PUEBLO President Barack Obama closed out his two-day visit to Colorado on Thursday with appeals to college students, Latinos and women all crucial parts of his constituency.
Republican Mitt Romneys campaign trailed Obama every step of the way, dispatching members of the partys A-list to counter the presidents speeches.
During his visit, Obama sat for an interview with Durango Herald editorial writer Megan Graham, along with a Denver Post columnist. On Thursday, he granted interviews to the La Junta Tribune Democrat, Lamar Ledger and Huerfano Journal.
In Pueblo on Thursday, Obama shifted his tone back to middle-class economic concerns after highlighting womens rights and health care a day earlier in Denver.
His administration has provided an average tax cut of $3,600 per middle-class family, Obama said. He restated his call to raise taxes on income above $250,000.
He said Republicans have no plan other than to cut bank regulations and taxes for the rich.
They have tried to sell us this trickle-down, tax-cut fairy dust before. It didnt work, he said.
Romneys allies are stoking talk about the decline of America for political gain, Obama said.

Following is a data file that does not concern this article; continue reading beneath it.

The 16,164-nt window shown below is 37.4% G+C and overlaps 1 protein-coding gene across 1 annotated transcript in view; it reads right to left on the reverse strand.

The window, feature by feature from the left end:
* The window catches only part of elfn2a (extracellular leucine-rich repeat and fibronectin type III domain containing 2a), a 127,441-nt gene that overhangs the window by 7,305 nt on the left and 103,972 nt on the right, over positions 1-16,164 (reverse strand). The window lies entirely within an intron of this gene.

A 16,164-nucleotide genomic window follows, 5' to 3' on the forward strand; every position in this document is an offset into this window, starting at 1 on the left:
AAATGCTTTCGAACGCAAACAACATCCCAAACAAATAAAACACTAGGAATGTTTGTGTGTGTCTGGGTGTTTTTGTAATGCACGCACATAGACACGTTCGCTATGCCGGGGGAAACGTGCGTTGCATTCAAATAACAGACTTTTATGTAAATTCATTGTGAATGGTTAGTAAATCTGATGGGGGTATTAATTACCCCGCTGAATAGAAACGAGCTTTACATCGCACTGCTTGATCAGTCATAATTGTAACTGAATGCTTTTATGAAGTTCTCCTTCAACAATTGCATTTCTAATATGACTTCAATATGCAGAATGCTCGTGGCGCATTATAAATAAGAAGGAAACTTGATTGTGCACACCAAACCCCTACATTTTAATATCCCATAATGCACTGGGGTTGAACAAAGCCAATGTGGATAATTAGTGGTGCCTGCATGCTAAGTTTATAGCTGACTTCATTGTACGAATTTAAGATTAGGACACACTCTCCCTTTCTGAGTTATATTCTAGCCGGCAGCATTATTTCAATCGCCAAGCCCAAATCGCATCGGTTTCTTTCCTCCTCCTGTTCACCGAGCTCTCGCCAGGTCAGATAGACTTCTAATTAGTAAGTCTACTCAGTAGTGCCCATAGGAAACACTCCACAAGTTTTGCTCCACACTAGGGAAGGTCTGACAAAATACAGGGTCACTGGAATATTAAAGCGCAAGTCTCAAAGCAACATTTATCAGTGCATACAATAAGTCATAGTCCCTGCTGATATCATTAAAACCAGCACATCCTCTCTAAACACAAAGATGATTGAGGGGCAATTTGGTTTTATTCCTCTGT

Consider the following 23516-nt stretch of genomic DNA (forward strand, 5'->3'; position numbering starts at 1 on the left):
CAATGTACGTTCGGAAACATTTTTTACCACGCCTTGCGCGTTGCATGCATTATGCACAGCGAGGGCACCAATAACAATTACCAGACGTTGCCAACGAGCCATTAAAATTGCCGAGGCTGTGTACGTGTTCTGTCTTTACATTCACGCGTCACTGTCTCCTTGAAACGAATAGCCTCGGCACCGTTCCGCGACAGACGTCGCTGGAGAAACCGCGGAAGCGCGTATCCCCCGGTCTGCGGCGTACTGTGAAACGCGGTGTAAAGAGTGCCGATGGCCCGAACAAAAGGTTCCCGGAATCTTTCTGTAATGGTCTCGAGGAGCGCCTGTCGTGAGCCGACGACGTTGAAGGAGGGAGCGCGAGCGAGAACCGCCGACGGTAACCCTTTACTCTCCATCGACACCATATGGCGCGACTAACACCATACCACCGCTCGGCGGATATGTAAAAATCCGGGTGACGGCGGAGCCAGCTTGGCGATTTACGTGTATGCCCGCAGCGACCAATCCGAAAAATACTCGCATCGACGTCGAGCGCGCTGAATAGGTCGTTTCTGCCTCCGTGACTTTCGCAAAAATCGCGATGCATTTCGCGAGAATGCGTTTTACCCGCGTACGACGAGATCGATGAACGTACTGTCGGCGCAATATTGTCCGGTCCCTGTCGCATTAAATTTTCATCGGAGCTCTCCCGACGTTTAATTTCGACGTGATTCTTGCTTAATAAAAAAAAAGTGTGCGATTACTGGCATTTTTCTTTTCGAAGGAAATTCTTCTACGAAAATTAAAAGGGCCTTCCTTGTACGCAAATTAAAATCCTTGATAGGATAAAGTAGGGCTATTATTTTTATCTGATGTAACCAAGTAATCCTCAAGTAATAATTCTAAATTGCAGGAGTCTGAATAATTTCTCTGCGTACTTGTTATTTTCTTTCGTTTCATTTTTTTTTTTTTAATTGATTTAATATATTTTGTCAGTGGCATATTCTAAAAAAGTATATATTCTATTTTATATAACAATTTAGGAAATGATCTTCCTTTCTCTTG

There isnt a country on Earth that wouldnt trade places with the United States of America, he said.
On Wednesday, Romney dispatched one of his possible vice-presidential picks, Ohio Sen. Rob Portman, to carry the campaigns message in Colorado. On Thursday, it was Louisiana Gov. Bobby Jindal, who often is mentioned as a presidential candidate in four or eight years.
Jindal dismissed Obamas criticisms in a brief interview at a campaign stop in Fountain.
Were Americans first, and certainly we want our country to be doing better economically, Jindal said. One of the reasons were working so hard in this election is we think America would be doing a lot better. Unemployment would be below 8 percent. We wouldnt be borrowing a trillion dollars a year. We wouldnt be heading the way of Greece if we had a different president in the White House.
Obama stumped later Thursday at Colorado College in Colorado Springs. In Pueblo, he spoke to a crowd of 3,500 at the State Fairgrounds. He was introduced by two of the states most successful Latino politicians, Interior Secretary Ken Salazar and former Cabinet secretary Federico Peña.